I had never heard of Tawfik Toubi before today, but it seems he was a remarkable man:
A Christian Arab, Toubi was elected to Israel’s first parliament in 1949. He was a founder of Maki, the Israeli communist party and its offshoot Rakah. He was later the Secretary General of Hadash, the Jewish/Arab socialist party.
He was elected to Knesset 12 times and served as an MK continuously from 1949 to 1990.
He was born in Palestine in 1922 and died yesterday, age 89.
I don’t write about Israeli internal politics much, but reading Haaretz’s obit today, I was struck by the unbelievable determination an Arab must have–Christian or not–to remain in Israel’s often revolving-door parliament for 40 straight years.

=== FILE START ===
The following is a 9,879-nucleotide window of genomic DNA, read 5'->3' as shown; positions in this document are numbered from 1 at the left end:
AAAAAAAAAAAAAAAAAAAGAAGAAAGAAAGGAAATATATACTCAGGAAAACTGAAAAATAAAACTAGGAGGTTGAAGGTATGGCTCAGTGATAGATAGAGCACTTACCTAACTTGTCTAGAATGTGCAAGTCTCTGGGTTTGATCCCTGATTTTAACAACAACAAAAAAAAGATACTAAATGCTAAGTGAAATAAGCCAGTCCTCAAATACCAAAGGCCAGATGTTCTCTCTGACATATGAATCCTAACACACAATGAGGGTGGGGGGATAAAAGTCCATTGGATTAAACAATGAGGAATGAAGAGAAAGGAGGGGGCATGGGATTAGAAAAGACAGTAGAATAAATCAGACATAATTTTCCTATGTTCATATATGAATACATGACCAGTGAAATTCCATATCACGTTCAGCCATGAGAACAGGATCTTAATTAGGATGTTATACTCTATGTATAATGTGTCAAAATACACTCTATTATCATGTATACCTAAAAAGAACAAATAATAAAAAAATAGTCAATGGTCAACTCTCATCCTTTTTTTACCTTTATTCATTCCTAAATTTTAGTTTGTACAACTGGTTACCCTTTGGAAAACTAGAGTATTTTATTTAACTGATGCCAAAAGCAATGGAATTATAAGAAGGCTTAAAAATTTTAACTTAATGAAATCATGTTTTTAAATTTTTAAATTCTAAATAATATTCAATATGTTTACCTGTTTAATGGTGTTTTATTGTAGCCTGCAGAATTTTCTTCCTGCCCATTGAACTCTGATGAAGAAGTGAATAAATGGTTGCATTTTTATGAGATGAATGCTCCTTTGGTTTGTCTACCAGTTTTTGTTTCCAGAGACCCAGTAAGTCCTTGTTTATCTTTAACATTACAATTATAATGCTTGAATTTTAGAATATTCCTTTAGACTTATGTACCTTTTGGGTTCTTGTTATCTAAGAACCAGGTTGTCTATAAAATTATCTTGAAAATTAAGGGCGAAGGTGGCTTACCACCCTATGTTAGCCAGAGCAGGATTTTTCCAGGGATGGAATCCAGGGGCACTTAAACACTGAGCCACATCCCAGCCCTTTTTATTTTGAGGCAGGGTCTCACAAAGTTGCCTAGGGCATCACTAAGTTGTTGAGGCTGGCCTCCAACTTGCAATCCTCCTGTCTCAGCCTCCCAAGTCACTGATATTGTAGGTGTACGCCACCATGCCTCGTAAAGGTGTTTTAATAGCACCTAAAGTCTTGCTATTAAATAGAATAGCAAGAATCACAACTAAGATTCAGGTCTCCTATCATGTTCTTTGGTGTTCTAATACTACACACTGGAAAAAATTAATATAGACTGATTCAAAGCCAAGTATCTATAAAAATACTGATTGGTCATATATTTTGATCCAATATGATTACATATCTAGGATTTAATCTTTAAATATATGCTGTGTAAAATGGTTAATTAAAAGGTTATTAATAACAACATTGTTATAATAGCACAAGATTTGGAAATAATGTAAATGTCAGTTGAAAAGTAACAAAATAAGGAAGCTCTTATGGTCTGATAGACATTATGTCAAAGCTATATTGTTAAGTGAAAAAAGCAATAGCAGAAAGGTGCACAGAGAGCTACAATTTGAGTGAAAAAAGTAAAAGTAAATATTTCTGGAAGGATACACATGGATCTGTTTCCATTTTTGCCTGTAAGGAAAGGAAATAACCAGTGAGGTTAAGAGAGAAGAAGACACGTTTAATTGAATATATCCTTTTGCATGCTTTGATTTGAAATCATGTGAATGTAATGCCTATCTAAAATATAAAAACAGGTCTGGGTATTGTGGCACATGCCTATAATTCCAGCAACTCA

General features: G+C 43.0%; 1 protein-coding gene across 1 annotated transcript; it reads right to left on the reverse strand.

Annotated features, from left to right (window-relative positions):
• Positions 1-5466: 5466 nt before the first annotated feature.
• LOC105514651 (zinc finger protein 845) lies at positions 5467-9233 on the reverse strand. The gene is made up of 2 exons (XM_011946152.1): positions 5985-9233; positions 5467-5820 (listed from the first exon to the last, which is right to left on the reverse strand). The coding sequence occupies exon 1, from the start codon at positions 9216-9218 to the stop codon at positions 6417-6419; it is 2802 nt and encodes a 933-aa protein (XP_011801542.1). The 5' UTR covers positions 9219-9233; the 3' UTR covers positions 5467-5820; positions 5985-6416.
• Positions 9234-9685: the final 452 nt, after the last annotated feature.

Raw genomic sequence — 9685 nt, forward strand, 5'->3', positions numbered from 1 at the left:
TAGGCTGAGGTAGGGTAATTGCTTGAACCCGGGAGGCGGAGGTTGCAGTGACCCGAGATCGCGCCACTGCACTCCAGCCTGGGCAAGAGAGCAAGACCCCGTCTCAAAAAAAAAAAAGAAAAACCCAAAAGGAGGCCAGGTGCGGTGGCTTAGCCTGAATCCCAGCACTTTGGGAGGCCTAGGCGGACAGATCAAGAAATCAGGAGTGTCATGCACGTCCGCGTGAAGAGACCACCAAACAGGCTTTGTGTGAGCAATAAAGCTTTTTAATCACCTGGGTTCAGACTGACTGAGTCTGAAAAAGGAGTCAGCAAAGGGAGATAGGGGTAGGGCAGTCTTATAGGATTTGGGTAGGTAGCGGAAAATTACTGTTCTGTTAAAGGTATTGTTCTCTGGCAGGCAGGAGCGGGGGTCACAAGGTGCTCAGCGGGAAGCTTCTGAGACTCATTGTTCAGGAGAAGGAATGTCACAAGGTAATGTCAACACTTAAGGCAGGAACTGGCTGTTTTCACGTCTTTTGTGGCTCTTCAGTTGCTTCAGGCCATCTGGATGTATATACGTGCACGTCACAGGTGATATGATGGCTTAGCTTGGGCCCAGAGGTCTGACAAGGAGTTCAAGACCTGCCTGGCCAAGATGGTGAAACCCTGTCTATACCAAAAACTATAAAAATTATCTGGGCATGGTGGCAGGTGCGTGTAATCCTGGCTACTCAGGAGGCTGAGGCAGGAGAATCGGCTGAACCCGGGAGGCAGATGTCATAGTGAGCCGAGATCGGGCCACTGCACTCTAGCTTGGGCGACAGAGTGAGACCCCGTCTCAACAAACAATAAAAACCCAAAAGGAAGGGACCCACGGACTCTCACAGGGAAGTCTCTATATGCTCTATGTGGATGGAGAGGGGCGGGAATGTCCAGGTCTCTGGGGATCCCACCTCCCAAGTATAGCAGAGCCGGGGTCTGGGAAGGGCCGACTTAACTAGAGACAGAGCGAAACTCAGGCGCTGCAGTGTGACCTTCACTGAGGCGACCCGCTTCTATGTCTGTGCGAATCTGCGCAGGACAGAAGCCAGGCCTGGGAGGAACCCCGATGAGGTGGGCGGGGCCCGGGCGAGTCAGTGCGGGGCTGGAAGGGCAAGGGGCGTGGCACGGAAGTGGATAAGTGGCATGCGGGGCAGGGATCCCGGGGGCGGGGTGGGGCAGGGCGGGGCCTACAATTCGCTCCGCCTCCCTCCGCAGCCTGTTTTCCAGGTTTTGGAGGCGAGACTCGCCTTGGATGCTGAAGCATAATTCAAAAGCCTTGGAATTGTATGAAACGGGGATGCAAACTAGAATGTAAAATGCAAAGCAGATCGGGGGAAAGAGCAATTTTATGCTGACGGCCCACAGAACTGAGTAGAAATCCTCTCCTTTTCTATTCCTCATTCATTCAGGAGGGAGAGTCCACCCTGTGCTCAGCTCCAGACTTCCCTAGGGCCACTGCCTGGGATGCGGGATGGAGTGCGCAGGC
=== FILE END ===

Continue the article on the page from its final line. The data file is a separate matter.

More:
Knesset Speaker Reuven Rivlin said on Saturday that Toubi was a “valued and impressive parliamentarian” that “left his mark on the Israeli parliament,” adding that he was a member of a confronting movement but “nevertheless insisted on respecting the rules of the game and knew how to apply them to himself in practice.”
Like his politics or not, the struggle for Jewish-Arab cooperation in Israel is one good soul lighter today.